SEMINOLE COUNTY, Fla - "See, the electricity box is underwater right there," Marguerite Anderson shows us pictures of the damage left behind at her Winter Springs home from Hurricane Ian. Anderson continues, "I couldn’t even go outside, you know, I had to wear boots." Three weeks after the hurricane, and she’s one of many still in need of help.
Since Hurricane Ian ravaged the state of Florida, the Federal Emergency Management Agency has approved $420 million to help Floridians with Hurricane Ian recovery. Unfortunately, not everyone has been approved for FEMA assistance.
If you were a victim of the hurricane or flooding that followed, where can you turn for help, other than FEMA? Let’s start with the Florida Disaster Fund. That’s the state’s official private fund created to give financial help to communities as they respond to and recover from an emergency or disaster. According to the Florida Disaster Fund website (https://www.volunteerflorida.org/florida-disaster-fund-grantees/ ) in previous natural disasters, the fund has helped remove trees, clean homes and pick up debris.
For some of the hardest hit areas, we’ve broken down resources by county.
In Osceola County, officials are referring people to visit www.DisasterAssistance.gov or their Disaster Recovery Center at Hart Memorial Library in downtown Kissimmee. It’s a one-stop-shop for people and businesses looking for:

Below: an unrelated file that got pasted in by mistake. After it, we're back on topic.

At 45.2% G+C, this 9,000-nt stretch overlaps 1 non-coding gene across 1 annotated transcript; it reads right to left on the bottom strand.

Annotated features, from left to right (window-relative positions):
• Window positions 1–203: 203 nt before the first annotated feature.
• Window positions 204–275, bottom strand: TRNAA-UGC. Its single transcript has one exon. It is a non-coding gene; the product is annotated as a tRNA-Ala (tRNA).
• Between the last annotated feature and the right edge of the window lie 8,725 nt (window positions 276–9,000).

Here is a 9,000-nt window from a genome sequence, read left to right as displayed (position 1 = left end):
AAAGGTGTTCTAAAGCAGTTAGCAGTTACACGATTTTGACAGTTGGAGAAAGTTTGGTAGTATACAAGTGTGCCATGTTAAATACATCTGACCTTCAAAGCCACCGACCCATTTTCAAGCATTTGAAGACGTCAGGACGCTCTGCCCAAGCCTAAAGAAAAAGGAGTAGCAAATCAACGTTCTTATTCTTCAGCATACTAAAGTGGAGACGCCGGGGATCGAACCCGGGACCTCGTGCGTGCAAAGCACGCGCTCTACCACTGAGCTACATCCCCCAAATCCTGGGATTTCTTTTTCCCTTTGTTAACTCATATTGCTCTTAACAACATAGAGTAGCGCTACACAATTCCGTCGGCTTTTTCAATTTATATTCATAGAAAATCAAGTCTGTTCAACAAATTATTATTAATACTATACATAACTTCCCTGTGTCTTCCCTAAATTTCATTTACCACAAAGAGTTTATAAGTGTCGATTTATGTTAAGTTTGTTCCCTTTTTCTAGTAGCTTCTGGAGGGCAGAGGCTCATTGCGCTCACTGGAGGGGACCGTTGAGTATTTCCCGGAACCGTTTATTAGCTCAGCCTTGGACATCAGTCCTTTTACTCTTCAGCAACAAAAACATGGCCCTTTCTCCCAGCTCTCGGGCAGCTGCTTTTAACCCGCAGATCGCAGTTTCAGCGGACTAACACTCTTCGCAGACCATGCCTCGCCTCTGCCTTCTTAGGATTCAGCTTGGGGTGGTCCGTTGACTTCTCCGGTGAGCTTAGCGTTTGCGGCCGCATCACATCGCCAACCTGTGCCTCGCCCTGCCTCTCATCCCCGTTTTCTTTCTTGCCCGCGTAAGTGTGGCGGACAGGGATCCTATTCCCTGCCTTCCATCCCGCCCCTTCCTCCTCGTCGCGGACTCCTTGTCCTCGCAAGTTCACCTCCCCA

- Status of FEMA applications
- Housing assistance and rental resource information
- referrals to other agencies that may provide further assistance
- Small Business Administration (SBA) program information regarding assistance
It’s open from 9-6pm, seven days a week.
In Orange County, they’ve set up a storm page : www.ocfl.net/ian . This is where the county is gathering all their resources for residents.
In Seminole County, the Disaster Recovery Center is at Seminole State College in Sanford. Inside, there are a number of service providers on hand to help.
Sanford resident, Kim Thompson says, "As soon as we came here we thought we’d be waiting for a long time and they really helped us out." In need of financial and food assistance, Kim and her husband Tommy Thompson say they didn’t have much luck getting ahold of FEMA over the phone or online. But after visiting the recovery center, they are walking away with the answers they were looking for. "This has been under a 30 minute process for us and they’ve been very very helpful with us, so hopefully we’ll get the help that we need," Thompson adds.
It’s important to note, if you were denied help from FEMA, in some cases, the agency denies your application because information may be missing. You may be able to appeal the FEMA decision at one of the local Disaster Recovery Centers.
The Disaster Supplemental Nutrition Assistance Program (D-SNAP) provides food assistance for individuals and families impacted by Hurricane Ian and who are not receiving food assistance benefits through the regular Supplemental Nutrition Assistance Program (SNAP). For more information you can visit: https://www.myflfamilies.com/DSNAP/ .
Additional government benefits, including disaster relief for individuals and households, can be found here.